What is a septic system? Is mine legal?
By Indiana Administrative Code, “Any dwelling which is not connected, or cannot be connected, to a sanitary sewage system and which does not utilize a sanitary privy for its residential sewage disposal system shall be provided with a residential sewage disposal system which consists of a septic tank and a soil absorption system, which has not failed.” If your system does not have a septic tank and an absorption field, (leachfield) it is not legal. If your system drains to a field tile, drain, creek, stream, side-ditch, or something other than a leachfield, it is not legal. If your system consists of an aeration unit, or a sand filter, which is not connected to a leachfield, it is not legal.
Do I need a septic permit?
You will need a septic permit, issued by the Grant County Health Department, prior to repairing, replacing, constructing, or otherwise altering your septic system. The portion of your plumbing which is 2 feet outside of your foundation is considered part of your septic system; therefore any repair or replacement beyond this point will require a septic permit.
How do I get a septic permit?
You must fill out an application and get a soil analysis completed. The application can be downloaded from www.grantcounty.net, or you may call the Health Department and request one be mailed or faxed to you. The application needs to be submitted to the Environmental Office on the first floor in the Grant County Complex Building at 401 South Adams Street, Marion. An ARCPACS Certified Soil Scientist must be scheduled to complete a soil analysis at your location. A partial list of Certfied Soil Scientists is listed with our application. These are the ones that we typically see come to Grant County to work. A complete listing can be obtained from the Health Department. Once the Health Department has both your completed application and the soil analysis, we will send you the minimum requirements for your septic system. This will include the type of system, the different components required, the size and depth of the system, and any requirements for drainage. You can then take this to your septic contractor. Your contractor will then need to go to the site, design and layout the system, and shoot elevation shots. The contractor must submit detailed installation plans to the Health Department. The Health Department staff will then review the plans to make sure they meet the minimum requirements. When the plans have been approved, the septic permit will be issued.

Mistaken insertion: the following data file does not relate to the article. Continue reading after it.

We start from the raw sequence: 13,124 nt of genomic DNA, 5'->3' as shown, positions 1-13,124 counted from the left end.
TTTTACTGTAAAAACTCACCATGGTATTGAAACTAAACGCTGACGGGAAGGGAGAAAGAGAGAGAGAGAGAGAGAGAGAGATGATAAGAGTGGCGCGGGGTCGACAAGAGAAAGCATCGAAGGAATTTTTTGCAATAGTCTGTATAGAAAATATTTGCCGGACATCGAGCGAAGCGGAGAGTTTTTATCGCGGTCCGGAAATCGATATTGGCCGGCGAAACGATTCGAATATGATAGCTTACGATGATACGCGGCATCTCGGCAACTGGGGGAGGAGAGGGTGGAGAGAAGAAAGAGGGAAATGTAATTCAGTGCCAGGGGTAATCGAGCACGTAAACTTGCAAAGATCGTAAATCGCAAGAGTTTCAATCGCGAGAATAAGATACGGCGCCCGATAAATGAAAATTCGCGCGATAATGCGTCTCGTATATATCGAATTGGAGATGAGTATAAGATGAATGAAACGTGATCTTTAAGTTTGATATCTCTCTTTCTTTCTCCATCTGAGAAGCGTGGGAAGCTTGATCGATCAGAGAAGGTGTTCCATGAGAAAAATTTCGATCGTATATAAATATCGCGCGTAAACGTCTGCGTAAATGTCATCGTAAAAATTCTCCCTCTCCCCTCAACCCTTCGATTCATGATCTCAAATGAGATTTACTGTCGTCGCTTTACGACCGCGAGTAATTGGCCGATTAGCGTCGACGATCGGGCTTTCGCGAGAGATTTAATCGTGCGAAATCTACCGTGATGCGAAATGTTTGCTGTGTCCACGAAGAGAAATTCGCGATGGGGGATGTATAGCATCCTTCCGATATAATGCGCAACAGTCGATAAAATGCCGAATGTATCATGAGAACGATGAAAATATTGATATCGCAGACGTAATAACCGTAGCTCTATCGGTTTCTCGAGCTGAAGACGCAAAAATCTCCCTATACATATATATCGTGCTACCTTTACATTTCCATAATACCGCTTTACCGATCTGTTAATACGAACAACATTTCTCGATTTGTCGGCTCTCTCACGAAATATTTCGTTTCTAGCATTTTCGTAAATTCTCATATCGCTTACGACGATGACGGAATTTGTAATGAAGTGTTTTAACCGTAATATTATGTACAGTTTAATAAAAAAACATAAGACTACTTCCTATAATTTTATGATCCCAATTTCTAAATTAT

How much will my septic permit cost me?
Permits for new construction are $150. Permits for replacement systems are $125. Replacement is defined as the installation or expansion of a soil absorption field (leachfield) with or without other components. Permits for repairs are $50. Repair is defined as the repair or replacement of any component other than the soil absorption field (leachfield).
How much does a soil evaluation cost?
The Certified Soil Scientists are independent contractors. They set their own fees. For specific fees, you will need to contact the soil scientist of your choice. We are told that they range from $350 to $400. They may be more or less depending upon the scientist and the amount of work they do.